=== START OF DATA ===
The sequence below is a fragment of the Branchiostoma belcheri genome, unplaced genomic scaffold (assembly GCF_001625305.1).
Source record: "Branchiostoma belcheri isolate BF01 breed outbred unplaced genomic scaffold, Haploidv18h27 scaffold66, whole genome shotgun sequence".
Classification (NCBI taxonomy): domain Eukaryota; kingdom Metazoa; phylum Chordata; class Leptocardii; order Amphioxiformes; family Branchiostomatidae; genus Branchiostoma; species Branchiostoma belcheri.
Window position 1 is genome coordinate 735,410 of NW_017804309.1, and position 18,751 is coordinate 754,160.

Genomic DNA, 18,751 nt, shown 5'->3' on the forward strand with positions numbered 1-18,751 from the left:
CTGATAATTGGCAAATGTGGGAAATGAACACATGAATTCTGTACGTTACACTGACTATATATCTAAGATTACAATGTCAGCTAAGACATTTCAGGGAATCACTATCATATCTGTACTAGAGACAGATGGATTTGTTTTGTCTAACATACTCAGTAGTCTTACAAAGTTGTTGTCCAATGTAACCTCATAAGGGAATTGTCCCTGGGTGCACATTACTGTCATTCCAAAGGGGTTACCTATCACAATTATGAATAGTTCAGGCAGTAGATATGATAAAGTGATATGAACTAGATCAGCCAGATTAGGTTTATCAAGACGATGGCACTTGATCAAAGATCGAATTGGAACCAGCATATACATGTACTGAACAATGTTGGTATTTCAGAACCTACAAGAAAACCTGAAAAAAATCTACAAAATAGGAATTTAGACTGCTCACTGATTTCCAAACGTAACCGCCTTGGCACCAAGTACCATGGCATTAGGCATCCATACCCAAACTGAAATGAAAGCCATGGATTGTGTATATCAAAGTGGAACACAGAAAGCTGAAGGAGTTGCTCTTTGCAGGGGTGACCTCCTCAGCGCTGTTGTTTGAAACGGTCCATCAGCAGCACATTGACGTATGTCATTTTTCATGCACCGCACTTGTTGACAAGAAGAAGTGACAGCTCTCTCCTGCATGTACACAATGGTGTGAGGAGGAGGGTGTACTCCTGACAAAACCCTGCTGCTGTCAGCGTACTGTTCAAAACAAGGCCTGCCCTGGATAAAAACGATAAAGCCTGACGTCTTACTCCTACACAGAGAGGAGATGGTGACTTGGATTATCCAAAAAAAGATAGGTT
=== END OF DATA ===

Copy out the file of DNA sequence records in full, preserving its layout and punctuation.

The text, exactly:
The sequence below is a fragment of the Branchiostoma belcheri genome, unplaced genomic scaffold (assembly GCF_001625305.1).
Source record: "Branchiostoma belcheri isolate BF01 breed outbred unplaced genomic scaffold, Haploidv18h27 scaffold66, whole genome shotgun sequence".
Classification (NCBI taxonomy): domain Eukaryota; kingdom Metazoa; phylum Chordata; class Leptocardii; order Amphioxiformes; family Branchiostomatidae; genus Branchiostoma; species Branchiostoma belcheri.
Window position 1 is genome coordinate 735,410 of NW_017804309.1, and position 18,751 is coordinate 754,160.

Genomic DNA, 18,751 nt, shown 5'->3' on the forward strand with positions numbered 1-18,751 from the left:
CTGATAATTGGCAAATGTGGGAAATGAACACATGAATTCTGTACGTTACACTGACTATATATCTAAGATTACAATGTCAGCTAAGACATTTCAGGGAATCACTATCATATCTGTACTAGAGACAGATGGATTTGTTTTGTCTAACATACTCAGTAGTCTTACAAAGTTGTTGTCCAATGTAACCTCATAAGGGAATTGTCCCTGGGTGCACATTACTGTCATTCCAAAGGGGTTACCTATCACAATTATGAATAGTTCAGGCAGTAGATATGATAAAGTGATATGAACTAGATCAGCCAGATTAGGTTTATCAAGACGATGGCACTTGATCAAAGATCGAATTGGAACCAGCATATACATGTACTGAACAATGTTGGTATTTCAGAACCTACAAGAAAACCTGAAAAAAATCTACAAAATAGGAATTTAGACTGCTCACTGATTTCCAAACGTAACCGCCTTGGCACCAAGTACCATGGCATTAGGCATCCATACCCAAACTGAAATGAAAGCCATGGATTGTGTATATCAAAGTGGAACACAGAAAGCTGAAGGAGTTGCTCTTTGCAGGGGTGACCTCCTCAGCGCTGTTGTTTGAAACGGTCCATCAGCAGCACATTGACGTATGTCATTTTTCATGCACCGCACTTGTTGACAAGAAGAAGTGACAGCTCTCTCCTGCATGTACACAATGGTGTGAGGAGGAGGGTGTACTCCTGACAAAACCCTGCTGCTGTCAGCGTACTGTTCAAAACAAGGCCTGCCCTGGATAAAAACGATAAAGCCTGACGTCTTACTCCTACACAGAGAGGAGATGGTGACTTGGATTATCCAAAAAAAGATAGGTT